There’s no shortage of industry averages and benchmark surveys for service desk leaders to consume for decision support. The pursuit of these metrics, however, presents a challenge for many IT organizations, because service excellence is a contextual, moving target. There are many variables that determine IT performance relative to other organizations – mainly budget, resources, vertical industry, and business goals and objectives.
That is why continual service improvement (CSI) is so important. Whether your IT organization performs under, at, or above par, the goal is to continuously improve IT service support, so to better meet the needs of the business. The reality is, you’re never done improving because requirements, goals, and objectives are never static. As those things change, so should the IT organization. This isn’t to say CSI is easy, but it can be applied regardless of the size or maturity of your service desk. It doesn’t have to be a demanding or overwhelming process.
Last year, Dave Jones of Pink Elephant discussed CSI in a webinar and provided a comprehensive, step-by-step guide. While breaking down continual service improvement into a multi-step process is useful for managers, it doesn’t change the “continual” aspect of CSI. “The whole point about continual service improvement is that it’s continual,” Jones confirmed. Recognizing the cyclical nature of CSI is essential for any organization that’s trying to implement continual service improvement. Accordingly, one of Jones’ key messages is that “Everyone has responsibility for continual improvement. This means CSI has to be treated like any other practice and any other process within business.”
Tweet this: Recognizing the cyclical nature of CSI is essential for any organization that’s trying to implement continual service improvement
Let’s review the seven steps that comprise Jones’ (and Pink Elephant’s) approach to continual service improvement:
Step 1: Define your CSI goals and strategy
Jones explained that this should be based on the business and IT vision—the strategy, goals, and objectives. The questions you should be asking: What business outcome am I trying to achieve? What are the existing and future business requirements? This step is about positioning yourself for the future and setting the stage for the entire continual service improvement process. It isn’t just about saying what you need to measure but why you need to measure it – that’s the strategy.
Step 2: Define the metrics to focus on
This process should be based on what your existing tools and resource capabilities are. Ask yourself, “What are our current processes, and how do we want to measure those?” Jones advised to “Make sure all of the reports that [you] generate and all of the time [you] consume are actually being used in a meaningful way.”
Step 3: Gather the data needed for continual service improvement
You’ve already identified what you’re going to measure and how. Now measure it and organize it. Take the data, Jones says, and “Bring it all into one place so that you can do something constructive with it.” In this step, you should also “implement new monitoring procedures—this could be one of the first continual service improvement initiatives.”
Step 4: Process the CSI data
After you’ve gathered your data, address your findings. This step is all about “taking the data and turning it into information that makes sense and provides the ability for analysis.”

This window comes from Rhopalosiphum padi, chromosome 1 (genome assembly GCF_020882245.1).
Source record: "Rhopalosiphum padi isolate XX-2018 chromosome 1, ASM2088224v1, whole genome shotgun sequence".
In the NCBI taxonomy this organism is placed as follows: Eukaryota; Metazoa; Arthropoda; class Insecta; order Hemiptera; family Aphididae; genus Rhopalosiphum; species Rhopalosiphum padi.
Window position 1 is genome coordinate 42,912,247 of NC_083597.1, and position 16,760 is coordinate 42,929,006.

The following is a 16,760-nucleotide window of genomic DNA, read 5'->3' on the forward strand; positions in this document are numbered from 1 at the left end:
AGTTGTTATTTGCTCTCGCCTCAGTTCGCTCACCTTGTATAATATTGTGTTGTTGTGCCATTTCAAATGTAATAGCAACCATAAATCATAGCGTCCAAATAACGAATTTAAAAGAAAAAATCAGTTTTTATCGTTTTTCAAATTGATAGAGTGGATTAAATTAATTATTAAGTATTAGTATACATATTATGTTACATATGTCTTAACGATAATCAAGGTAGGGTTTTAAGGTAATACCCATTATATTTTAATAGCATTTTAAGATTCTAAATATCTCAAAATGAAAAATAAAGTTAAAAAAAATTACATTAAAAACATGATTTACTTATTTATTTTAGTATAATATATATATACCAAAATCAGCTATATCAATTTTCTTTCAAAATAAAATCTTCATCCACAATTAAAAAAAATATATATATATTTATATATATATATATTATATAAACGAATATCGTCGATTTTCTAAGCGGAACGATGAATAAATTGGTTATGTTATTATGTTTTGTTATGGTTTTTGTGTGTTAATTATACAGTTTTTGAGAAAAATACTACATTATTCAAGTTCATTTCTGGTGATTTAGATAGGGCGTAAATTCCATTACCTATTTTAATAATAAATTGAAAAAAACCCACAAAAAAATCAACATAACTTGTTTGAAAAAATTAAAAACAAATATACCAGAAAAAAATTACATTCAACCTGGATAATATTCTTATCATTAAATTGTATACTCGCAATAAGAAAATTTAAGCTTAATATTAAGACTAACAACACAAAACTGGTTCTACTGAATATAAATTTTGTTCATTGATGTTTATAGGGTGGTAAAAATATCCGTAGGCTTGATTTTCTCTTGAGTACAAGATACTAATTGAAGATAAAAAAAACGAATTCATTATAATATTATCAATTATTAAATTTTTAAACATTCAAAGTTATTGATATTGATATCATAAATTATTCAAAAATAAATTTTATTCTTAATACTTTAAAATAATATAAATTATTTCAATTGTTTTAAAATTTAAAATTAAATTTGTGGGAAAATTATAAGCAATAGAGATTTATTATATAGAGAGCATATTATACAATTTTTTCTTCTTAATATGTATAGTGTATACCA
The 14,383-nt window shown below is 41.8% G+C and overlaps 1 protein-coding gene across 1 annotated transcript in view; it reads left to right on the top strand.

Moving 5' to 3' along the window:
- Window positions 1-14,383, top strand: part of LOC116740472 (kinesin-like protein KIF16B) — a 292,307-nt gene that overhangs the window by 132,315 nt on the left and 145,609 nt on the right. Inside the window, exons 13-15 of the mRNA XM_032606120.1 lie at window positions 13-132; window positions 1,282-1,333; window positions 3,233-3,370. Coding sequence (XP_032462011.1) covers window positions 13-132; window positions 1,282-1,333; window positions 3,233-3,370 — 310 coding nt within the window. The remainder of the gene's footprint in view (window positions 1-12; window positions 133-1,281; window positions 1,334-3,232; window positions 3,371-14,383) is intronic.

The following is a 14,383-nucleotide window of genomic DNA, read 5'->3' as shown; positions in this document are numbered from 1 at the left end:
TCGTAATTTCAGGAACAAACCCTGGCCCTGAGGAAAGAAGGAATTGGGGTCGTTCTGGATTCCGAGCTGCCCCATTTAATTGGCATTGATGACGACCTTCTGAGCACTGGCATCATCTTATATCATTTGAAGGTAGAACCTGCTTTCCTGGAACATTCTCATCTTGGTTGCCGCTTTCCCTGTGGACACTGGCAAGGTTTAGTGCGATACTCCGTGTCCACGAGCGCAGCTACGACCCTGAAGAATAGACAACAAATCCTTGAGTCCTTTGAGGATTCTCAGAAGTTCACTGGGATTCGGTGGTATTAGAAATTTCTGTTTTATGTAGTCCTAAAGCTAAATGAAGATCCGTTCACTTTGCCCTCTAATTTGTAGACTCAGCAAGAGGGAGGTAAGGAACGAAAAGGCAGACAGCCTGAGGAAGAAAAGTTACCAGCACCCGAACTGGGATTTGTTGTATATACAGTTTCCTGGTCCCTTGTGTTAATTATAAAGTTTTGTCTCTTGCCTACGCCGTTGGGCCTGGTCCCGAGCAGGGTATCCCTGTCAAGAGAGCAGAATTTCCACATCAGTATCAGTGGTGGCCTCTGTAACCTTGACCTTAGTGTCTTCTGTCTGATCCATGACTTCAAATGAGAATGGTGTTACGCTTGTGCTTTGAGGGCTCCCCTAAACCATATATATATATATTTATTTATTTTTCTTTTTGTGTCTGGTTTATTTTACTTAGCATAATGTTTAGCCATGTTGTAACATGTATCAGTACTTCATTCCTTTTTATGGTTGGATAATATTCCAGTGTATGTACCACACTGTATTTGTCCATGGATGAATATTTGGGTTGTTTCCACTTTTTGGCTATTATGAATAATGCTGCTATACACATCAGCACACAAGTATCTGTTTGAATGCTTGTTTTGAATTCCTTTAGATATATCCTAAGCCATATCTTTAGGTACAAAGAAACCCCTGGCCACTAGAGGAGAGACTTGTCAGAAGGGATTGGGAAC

Step 5: Analyze the information in the context of continual service improvement
Identify the trends you find in your data—both negative and positive trends. It’s essential that you document and report on these trends. “One of the most challenging mechanisms you will have is to measure your achievement against perception,” Jones says. Compare your continual service improvement findings against your overall business strategy—your policies, standards, legal requirements, business imperatives, and so forth. There are four main activities that fall within this step:
- Service Strategy analyzes the results associated with implemented strategies, policies, and standards.
- Service Design analyzes the current results as well as trends over a period of time and helps to identify opportunities to improve the design and improve the delivery of the end-to-end lifecycle.
- Service Transition analyzes the results of the service evaluations that include release and deployment activities.
- Service Operation analyzes the current results of design and project activities.
Step 6: Present and use the information in a meaningful way
Often, this is one of the most overlooked aspects. David’s main point here is to “Know your audience! Your CEO or CFO potentially don’t need technical detail. What they do need is an overall view on what you’ve achieved, which services operated, which services didn’t operate, which users are unhappy.” Present your information in a useful and understandable manner—whether you’re presenting to the CIO or the CFO. It’s also important to conduct QA on your reports—make sure they are accurate and clean.
Step 7: Implement continual service improvement
Simple and straightforward, David recommends treating your “improvement initiatives as formal programs and projects.” Take it seriously, and involve your entire team. For Jones, CSI implementation is a matter of turning “knowledge into wisdom”—translating technical knowledge into practical knowledge. That’s how organizations successfully improve their processes.
While there’s no guaranteed formula for CSI success, Jones’ and Pink Elephant’s seven-step approach offers a measured and logical method for those looking to implement continual service improvement. And, once you’ve gone through all the steps, go right back to the beginning, and do it all over again. After all, it’s continuous.
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